websitePosting terms of use document on your website or mobile application defines the terms which govern your customer’s use of your website or mobile application and greatly reduce your exposure to liability when providing goods or services through a web-based application. A privacy policy describes to your consumers what information you collect, how you collect it and how you use it.  Posting a privacy policy provides notice to your customers so that they can make an informed decision on whether or not they want to use your web-based application after considering the data you collect and how you use it.

Building Your E-commerce Cruise Ship

Most new businesses and startups focus on providing a product or service through a web-based transaction with their customers. In my experience, the main focus of the start-up business owner is the vehicle in which the product or service is offered.  This focus is well warranted as the website and/or mobile application is the virtual storefront that gives your customers an impression of the quality of your goods or services.  In following the theme of this post, I consider this “building the cruise ship.”  This is your chance to impress the guests with the visual presentation, functionality and features which you have developed to distinguish your goods and services from your competitors’.

However, in the ocean of e-commerce, there are a number of “icebergs” which may hide under the surface. The chances of hitting one is relatively low at launch, but increases exponentially the longer your voyage.  Such icebergs can be a product-liability suit, a disgruntled customer, actions by a customer which expose you to liability, actions by an employee which expose you to liability, a state or federal enforcement agency, or sloppy handling of a customer’s personal or financial information.

Why is this important? Terms of Use and Privacy Policies Reduces Your Chance of a Titanic Event.

Spending resources on drafting the terms of use and a privacy policy creates a navigation system that helps you safely travel the ocean of e-commerce and reduces the likelihood that your cruise ship will hit an iceberg. Developing and posting your terms of use and privacy policy reduces your exposure to risk from both a customer liability and civil regulatory compliance perspective.  Failure to develop and post these documents on your application will result in your transaction or services being governed by the default commercial terms, which are much more consumer friendly.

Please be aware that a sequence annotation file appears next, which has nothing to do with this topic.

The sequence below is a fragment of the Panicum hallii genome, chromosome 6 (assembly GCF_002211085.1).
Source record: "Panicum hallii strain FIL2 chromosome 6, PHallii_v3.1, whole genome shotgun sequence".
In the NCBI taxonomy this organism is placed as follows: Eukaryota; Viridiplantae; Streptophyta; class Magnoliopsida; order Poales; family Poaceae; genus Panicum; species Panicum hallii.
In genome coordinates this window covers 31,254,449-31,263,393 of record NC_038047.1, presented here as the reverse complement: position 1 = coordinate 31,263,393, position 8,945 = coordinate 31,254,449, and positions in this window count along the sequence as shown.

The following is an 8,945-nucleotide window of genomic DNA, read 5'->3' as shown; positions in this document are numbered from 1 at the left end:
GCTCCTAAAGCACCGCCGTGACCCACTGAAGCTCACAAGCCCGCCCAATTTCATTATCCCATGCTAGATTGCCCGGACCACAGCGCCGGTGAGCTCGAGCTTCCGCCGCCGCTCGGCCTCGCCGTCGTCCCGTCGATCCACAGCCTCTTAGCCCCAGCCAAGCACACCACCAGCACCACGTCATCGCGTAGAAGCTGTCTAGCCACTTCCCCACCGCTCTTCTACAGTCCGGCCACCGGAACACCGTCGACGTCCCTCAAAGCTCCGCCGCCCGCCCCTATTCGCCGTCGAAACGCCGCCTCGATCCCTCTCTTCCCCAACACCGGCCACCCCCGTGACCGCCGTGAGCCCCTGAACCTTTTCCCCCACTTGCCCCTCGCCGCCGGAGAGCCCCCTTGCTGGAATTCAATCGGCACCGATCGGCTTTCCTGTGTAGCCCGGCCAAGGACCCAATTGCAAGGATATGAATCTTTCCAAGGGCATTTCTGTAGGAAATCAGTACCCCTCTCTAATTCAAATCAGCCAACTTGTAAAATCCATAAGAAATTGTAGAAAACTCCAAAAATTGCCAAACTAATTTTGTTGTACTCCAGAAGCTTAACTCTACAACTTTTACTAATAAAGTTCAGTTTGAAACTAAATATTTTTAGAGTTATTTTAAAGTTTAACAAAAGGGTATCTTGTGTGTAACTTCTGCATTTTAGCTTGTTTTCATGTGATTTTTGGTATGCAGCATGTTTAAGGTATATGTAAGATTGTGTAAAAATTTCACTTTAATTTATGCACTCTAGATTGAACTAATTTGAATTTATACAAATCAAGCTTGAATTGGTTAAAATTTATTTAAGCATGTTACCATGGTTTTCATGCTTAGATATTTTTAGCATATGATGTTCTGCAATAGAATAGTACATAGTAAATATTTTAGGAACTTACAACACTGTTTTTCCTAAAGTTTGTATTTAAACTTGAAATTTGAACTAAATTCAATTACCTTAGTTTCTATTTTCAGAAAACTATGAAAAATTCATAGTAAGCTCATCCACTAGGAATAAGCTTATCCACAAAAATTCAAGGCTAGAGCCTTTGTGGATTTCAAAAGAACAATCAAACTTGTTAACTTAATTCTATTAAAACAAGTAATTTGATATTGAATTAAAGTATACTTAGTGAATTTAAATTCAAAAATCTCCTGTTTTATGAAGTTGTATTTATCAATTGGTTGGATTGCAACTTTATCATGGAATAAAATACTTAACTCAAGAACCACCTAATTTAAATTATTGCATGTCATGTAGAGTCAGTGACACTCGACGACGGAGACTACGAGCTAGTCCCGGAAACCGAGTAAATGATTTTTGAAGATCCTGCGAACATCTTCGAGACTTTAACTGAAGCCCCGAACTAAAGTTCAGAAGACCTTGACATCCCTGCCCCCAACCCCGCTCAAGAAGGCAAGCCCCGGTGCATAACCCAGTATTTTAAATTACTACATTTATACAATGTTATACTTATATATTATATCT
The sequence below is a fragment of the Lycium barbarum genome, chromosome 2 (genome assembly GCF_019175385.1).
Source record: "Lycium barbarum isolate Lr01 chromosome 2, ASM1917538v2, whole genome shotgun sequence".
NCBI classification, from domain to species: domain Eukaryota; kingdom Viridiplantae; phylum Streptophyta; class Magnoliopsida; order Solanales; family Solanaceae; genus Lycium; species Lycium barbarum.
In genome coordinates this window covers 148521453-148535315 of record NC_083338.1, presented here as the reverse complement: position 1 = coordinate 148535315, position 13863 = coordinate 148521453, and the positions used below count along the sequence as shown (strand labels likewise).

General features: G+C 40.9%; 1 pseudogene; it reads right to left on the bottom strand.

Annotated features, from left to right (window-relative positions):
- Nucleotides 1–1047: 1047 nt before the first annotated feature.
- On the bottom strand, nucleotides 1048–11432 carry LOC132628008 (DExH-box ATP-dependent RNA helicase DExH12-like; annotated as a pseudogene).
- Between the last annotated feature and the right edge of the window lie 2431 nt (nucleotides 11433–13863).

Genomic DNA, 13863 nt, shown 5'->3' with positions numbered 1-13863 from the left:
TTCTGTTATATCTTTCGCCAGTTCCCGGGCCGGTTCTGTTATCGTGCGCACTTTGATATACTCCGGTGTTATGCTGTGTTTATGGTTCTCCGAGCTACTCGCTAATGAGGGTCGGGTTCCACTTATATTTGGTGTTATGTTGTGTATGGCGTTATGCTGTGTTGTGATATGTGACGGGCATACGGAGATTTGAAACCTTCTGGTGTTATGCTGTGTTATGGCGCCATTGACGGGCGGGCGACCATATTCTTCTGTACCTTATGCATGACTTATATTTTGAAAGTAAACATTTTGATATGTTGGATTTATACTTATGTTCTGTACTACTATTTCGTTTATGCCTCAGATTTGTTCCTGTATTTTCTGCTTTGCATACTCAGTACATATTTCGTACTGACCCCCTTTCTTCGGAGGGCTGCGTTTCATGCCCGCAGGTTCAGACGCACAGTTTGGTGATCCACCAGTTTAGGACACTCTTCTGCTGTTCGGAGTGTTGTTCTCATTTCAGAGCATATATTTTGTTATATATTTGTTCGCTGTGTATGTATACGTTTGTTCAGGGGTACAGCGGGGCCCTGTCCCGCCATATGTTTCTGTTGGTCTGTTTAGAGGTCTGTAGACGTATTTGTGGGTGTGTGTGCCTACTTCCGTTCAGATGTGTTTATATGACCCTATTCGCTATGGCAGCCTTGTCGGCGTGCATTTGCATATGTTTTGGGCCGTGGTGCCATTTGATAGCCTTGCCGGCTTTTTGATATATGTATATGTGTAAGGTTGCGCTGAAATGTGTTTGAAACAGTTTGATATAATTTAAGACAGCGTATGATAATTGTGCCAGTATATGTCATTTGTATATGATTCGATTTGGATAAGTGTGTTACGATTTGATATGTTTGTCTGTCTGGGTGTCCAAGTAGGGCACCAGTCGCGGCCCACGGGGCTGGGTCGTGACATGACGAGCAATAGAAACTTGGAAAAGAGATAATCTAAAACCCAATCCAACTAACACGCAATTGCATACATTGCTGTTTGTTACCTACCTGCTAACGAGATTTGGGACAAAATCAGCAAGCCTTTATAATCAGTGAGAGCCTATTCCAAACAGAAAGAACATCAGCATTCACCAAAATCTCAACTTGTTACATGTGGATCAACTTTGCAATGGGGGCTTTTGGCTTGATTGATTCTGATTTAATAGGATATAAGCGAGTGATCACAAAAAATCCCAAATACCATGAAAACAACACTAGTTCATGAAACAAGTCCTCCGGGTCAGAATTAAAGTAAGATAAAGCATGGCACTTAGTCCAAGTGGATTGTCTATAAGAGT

The terms of use can reduce your exposure to liability by establishing the terms which govern your transactions. Through the disclaimer of warranties, limitations of liability and indemnification obligations, your exposure to financial liability due to a claim by a customer or an unsavory action of one of your customers which harms another is greatly reduced.  In addition, posting the terms of purchase, payment terms, and other notices can further strengthen your position if a customer fails to pay or otherwise use your application as intended.

Establishing your data collection and usage plan and drafting a privacy policy that accurately describes your practices can help you avoid running into a government iceberg of unknown size. Such icebergs include a state or federal agency action alleging unfair trade practices or, in certain situations, violations of civil laws.  Consultation with a privacy attorney can guide your decisions on what information you collect and how you use it.  Some uses will require you to set up additional administrative features to engage with consumers.  Thus, correctly setting your data collection and usage policy and procedures initially may save you headaches and legal fees associated with dealing with an agency enforcing privacy laws, namely the Federal Trade Commission or a state’s Attorney General.

By taking these proactive steps of preparing and posting application terms of use and a privacy policy, once your ship is launched, you can enjoy Mai-Tais on the Promenade Deck while you chat up Isaac, all while having some comfort that if you do hit an iceberg, it will likely be small and should not sink what you have worked so hard to build.

Bob Bowman practices in Husch Blackwell’s Kansas City office. He and several other Husch Blackwell attorneys are participating in Techweek, which begins in Kansas City on September 12.